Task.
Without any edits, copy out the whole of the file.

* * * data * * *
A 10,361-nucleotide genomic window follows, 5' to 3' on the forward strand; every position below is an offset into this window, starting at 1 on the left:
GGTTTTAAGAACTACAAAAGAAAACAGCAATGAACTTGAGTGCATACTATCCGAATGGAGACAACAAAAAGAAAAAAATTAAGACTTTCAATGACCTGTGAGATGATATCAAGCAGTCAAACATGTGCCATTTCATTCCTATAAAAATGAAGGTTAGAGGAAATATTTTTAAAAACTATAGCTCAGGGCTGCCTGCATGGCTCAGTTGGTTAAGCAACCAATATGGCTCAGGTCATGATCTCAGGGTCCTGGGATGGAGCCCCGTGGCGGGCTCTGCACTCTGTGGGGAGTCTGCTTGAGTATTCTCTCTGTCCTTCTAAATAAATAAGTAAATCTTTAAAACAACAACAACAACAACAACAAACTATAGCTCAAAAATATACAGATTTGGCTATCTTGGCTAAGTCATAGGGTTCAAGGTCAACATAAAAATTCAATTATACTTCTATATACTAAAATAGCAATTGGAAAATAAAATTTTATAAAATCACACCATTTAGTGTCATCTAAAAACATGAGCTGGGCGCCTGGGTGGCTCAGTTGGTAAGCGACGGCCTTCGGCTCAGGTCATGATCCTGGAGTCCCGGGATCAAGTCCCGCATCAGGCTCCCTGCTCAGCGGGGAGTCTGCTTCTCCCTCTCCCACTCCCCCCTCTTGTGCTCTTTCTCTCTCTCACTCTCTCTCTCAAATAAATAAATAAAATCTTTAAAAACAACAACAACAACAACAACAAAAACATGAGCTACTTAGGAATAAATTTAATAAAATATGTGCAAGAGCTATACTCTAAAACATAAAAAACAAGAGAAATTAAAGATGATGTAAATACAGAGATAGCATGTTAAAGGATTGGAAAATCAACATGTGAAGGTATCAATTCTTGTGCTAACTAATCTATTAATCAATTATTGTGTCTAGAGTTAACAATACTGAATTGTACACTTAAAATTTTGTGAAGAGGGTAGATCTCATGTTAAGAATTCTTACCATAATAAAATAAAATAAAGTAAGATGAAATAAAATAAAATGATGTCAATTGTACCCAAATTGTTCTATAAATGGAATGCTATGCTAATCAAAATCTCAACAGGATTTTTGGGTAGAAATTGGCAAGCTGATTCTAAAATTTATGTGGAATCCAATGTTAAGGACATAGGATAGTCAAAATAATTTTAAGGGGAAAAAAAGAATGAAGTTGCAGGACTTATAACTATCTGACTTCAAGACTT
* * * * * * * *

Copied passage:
A 10,361-nucleotide genomic window follows, 5' to 3' on the forward strand; every position below is an offset into this window, starting at 1 on the left:
GGTTTTAAGAACTACAAAAGAAAACAGCAATGAACTTGAGTGCATACTATCCGAATGGAGACAACAAAAAGAAAAAAATTAAGACTTTCAATGACCTGTGAGATGATATCAAGCAGTCAAACATGTGCCATTTCATTCCTATAAAAATGAAGGTTAGAGGAAATATTTTTAAAAACTATAGCTCAGGGCTGCCTGCATGGCTCAGTTGGTTAAGCAACCAATATGGCTCAGGTCATGATCTCAGGGTCCTGGGATGGAGCCCCGTGGCGGGCTCTGCACTCTGTGGGGAGTCTGCTTGAGTATTCTCTCTGTCCTTCTAAATAAATAAGTAAATCTTTAAAACAACAACAACAACAACAACAAACTATAGCTCAAAAATATACAGATTTGGCTATCTTGGCTAAGTCATAGGGTTCAAGGTCAACATAAAAATTCAATTATACTTCTATATACTAAAATAGCAATTGGAAAATAAAATTTTATAAAATCACACCATTTAGTGTCATCTAAAAACATGAGCTGGGCGCCTGGGTGGCTCAGTTGGTAAGCGACGGCCTTCGGCTCAGGTCATGATCCTGGAGTCCCGGGATCAAGTCCCGCATCAGGCTCCCTGCTCAGCGGGGAGTCTGCTTCTCCCTCTCCCACTCCCCCCTCTTGTGCTCTTTCTCTCTCTCACTCTCTCTCTCAAATAAATAAATAAAATCTTTAAAAACAACAACAACAACAACAACAAAAACATGAGCTACTTAGGAATAAATTTAATAAAATATGTGCAAGAGCTATACTCTAAAACATAAAAAACAAGAGAAATTAAAGATGATGTAAATACAGAGATAGCATGTTAAAGGATTGGAAAATCAACATGTGAAGGTATCAATTCTTGTGCTAACTAATCTATTAATCAATTATTGTGTCTAGAGTTAACAATACTGAATTGTACACTTAAAATTTTGTGAAGAGGGTAGATCTCATGTTAAGAATTCTTACCATAATAAAATAAAATAAAGTAAGATGAAATAAAATAAAATGATGTCAATTGTACCCAAATTGTTCTATAAATGGAATGCTATGCTAATCAAAATCTCAACAGGATTTTTGGGTAGAAATTGGCAAGCTGATTCTAAAATTTATGTGGAATCCAATGTTAAGGACATAGGATAGTCAAAATAATTTTAAGGGGAAAAAAAGAATGAAGTTGCAGGACTTATAACTATCTGACTTCAAGACTT